EH: Archexin is my main driver. I have not placed any valuation on the other molecules, mainly because I don't believe the company has specific disease indications for them as yet. It is just saying solid tumors at this point. It will probably test these drugs—RX-3117 and supinoxin (RX-5902)—in multiple solid tumors, but after the phase 1 trials, the company will have a better sense of which solid tumor to go after. Then I can build my assumptions.
TLSR: RCC is a difficult indication, and the company's phase 2 trial is even more difficult because Rexahn is testing Archexin in metastatic RCC. The company says this is a $6 billion ($6B) market. How much of that market could Rexahn carve out with this drug?
EH: First of all, Rexahn is not targeting the entire RCC patient population. It's just the metastatic, as you say. Also, Archexin will come in after a first-line treatment fails. The indication is second-line metastatic RCC, which is probably a small portion of the total population. I would not factor in $6B. My assumption is going to be for a very limited eligible patient population.
TLSR: Thank you so much, Echo.
EH: Thank you, too.
Source: George S. Mack of The Life Sciences Report (1/30/14)
Echo Yinghui He, M.D., Ph.D, joined Maxim Group LLC in 2009 as a senior vice president in equity research. Prior to joining Maxim Group, Dr. He was a director at Oppenheimer & Co (formerly CIBC World Markets), where she was an equity analyst covering U.S.-listed Chinese stocks. Prior to Oppenheimer & Co., Dr. He served as a vice president at CRT Capital Group, where she conducted equity and credit analysis on Chinese and U.S. biotechnology companies. Earlier in her career, Dr. He served as a research scientist at the National Institutes of Health (NIH), where she participated Human Genome Project aimed at interpreting diseases and their risks by genetic patterns. Prior to the NIH, she worked as a post-doctoral research fellow at Indiana University Medical Center, where she investigated gene therapy for pulmonary diseases and potential drug targets of human HIV infected cells. Dr. He received a M.D. in clinical medicine from Beijing University Medical School, a Ph.D. in medical sciences from the Medical College of Ohio and a master's degree in business administration from the University of Chicago Booth School of Business.
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1) George S. Mack conducted this interview for The Life Sciences Report and provides services to The Life Sciences Report as an independent contractor. He or his family own shares of the following companies mentioned in this interview: None.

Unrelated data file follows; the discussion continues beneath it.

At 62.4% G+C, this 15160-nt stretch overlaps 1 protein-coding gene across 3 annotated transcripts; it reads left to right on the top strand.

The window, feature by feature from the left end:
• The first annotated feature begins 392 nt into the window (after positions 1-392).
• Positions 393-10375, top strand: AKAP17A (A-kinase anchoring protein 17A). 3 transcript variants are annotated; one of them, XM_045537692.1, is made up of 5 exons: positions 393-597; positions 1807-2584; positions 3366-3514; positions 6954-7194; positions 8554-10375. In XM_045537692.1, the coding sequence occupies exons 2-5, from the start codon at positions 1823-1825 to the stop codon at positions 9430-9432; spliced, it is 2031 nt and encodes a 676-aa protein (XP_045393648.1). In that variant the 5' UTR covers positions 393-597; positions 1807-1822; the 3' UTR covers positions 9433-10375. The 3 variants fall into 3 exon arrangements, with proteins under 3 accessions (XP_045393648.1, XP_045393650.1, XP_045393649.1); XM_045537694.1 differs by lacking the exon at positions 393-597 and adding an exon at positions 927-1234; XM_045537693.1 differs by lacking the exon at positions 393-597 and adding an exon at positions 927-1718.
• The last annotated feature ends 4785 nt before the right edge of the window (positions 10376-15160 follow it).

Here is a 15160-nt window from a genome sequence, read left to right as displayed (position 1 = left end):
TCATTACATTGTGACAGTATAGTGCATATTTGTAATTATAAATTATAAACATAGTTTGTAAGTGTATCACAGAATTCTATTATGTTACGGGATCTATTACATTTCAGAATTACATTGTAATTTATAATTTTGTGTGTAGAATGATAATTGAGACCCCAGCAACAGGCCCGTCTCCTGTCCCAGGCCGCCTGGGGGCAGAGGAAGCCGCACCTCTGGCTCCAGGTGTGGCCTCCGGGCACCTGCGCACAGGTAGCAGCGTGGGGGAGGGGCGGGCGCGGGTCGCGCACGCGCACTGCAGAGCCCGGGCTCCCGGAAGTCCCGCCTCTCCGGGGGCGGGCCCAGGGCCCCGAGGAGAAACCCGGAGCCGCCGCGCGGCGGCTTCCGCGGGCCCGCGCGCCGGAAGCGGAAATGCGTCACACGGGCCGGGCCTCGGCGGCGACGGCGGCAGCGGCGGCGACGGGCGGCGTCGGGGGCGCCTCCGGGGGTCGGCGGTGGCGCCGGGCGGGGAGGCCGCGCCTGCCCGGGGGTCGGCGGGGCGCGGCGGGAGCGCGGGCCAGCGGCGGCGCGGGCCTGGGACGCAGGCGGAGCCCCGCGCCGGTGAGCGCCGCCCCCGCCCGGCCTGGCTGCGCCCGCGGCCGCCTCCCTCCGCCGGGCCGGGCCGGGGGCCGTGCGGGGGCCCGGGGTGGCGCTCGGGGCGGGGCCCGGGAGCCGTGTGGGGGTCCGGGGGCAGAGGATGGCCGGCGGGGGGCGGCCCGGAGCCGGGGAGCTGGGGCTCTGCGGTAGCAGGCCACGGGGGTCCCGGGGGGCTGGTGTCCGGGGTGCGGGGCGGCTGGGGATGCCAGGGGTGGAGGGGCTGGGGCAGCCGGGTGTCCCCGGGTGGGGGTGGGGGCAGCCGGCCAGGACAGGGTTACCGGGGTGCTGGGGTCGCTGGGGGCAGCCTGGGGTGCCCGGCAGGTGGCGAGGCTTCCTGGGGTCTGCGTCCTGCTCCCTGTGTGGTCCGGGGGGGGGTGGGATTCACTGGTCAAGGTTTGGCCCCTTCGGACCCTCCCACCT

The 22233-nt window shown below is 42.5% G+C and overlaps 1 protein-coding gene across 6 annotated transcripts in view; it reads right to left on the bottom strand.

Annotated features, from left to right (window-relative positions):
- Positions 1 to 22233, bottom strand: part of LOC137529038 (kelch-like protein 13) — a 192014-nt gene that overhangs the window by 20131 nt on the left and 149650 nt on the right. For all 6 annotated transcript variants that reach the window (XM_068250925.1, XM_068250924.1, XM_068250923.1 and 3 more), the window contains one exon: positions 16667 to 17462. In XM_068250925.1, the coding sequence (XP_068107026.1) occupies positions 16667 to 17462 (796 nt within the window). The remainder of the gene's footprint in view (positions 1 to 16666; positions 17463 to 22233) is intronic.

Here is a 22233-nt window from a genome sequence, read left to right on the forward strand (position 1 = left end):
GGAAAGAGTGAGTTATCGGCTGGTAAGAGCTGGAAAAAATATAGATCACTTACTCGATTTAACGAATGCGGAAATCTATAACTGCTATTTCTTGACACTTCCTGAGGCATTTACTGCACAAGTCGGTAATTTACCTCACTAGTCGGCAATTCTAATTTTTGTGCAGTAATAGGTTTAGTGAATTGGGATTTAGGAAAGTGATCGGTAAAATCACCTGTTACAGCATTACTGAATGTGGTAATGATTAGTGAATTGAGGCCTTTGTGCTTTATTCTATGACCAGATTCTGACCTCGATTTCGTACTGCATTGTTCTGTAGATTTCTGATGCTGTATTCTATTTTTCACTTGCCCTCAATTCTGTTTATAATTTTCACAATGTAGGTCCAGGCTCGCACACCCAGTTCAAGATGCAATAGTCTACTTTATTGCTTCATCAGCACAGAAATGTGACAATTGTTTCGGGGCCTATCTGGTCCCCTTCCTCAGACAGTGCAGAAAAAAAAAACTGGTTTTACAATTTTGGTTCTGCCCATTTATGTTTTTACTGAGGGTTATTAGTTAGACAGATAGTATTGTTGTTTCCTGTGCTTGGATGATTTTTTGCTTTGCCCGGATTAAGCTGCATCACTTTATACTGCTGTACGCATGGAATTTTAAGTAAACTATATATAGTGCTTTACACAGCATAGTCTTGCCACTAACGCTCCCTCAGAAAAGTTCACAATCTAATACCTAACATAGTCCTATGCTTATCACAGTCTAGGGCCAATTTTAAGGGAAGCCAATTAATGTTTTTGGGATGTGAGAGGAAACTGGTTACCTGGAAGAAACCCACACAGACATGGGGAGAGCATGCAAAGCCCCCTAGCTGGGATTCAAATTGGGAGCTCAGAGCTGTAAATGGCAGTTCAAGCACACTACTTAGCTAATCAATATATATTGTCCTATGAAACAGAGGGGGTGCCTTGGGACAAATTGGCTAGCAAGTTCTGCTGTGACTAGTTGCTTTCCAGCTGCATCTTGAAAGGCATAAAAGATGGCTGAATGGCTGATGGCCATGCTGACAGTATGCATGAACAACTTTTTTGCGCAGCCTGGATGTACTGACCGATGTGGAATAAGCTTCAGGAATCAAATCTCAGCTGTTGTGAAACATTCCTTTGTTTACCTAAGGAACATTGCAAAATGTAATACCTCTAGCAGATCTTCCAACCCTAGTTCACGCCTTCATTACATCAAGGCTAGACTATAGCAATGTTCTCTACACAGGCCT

2) The following companies mentioned in the interview are sponsors of The Life Sciences Report:Catalyst Pharmaceutical Partners Inc. Streetwise Reports does not accept stock in exchange for its services or as sponsorship payment.
3) Echo He: I or my family own shares of the following companies mentioned in this interview: None. I personally am or my family is paid by the following companies mentioned in this interview: None. My company has a financial relationship with the following companies mentioned in this interview: Maxim Group has received compensation for investment banking services from Rexahn Pharmaceuticals Inc. in the past 12 months. Maxim Group expects to receive or intends to seek compensation for investment banking services from Rexahn Pharmaceuticals Inc, in the next three months. Maxim Group makes a market in Rexahn Pharmaceuticals Inc. Maxim Group managed/co-managed a public offering of the securities for Catalyst Pharmaceuticals Partners, Inc. in the past 12 months. Maxim Group expects to receive or intends to seek compensation for investment banking services from Catalyst Pharmaceuticals Partners Inc. in the next three months. Maxim Group received compensation for investment banking services from Catalyst Pharmaceuticals Partners Inc. in the past 12 months. Maxim Group makes a market in Catalyst Pharmaceuticals Inc. I was not paid by Streetwise Reports for participating in this interview. Comments and opinions expressed are my own comments and opinions. I had the opportunity to review the interview for accuracy as of the date of the interview and am responsible for the content of the interview.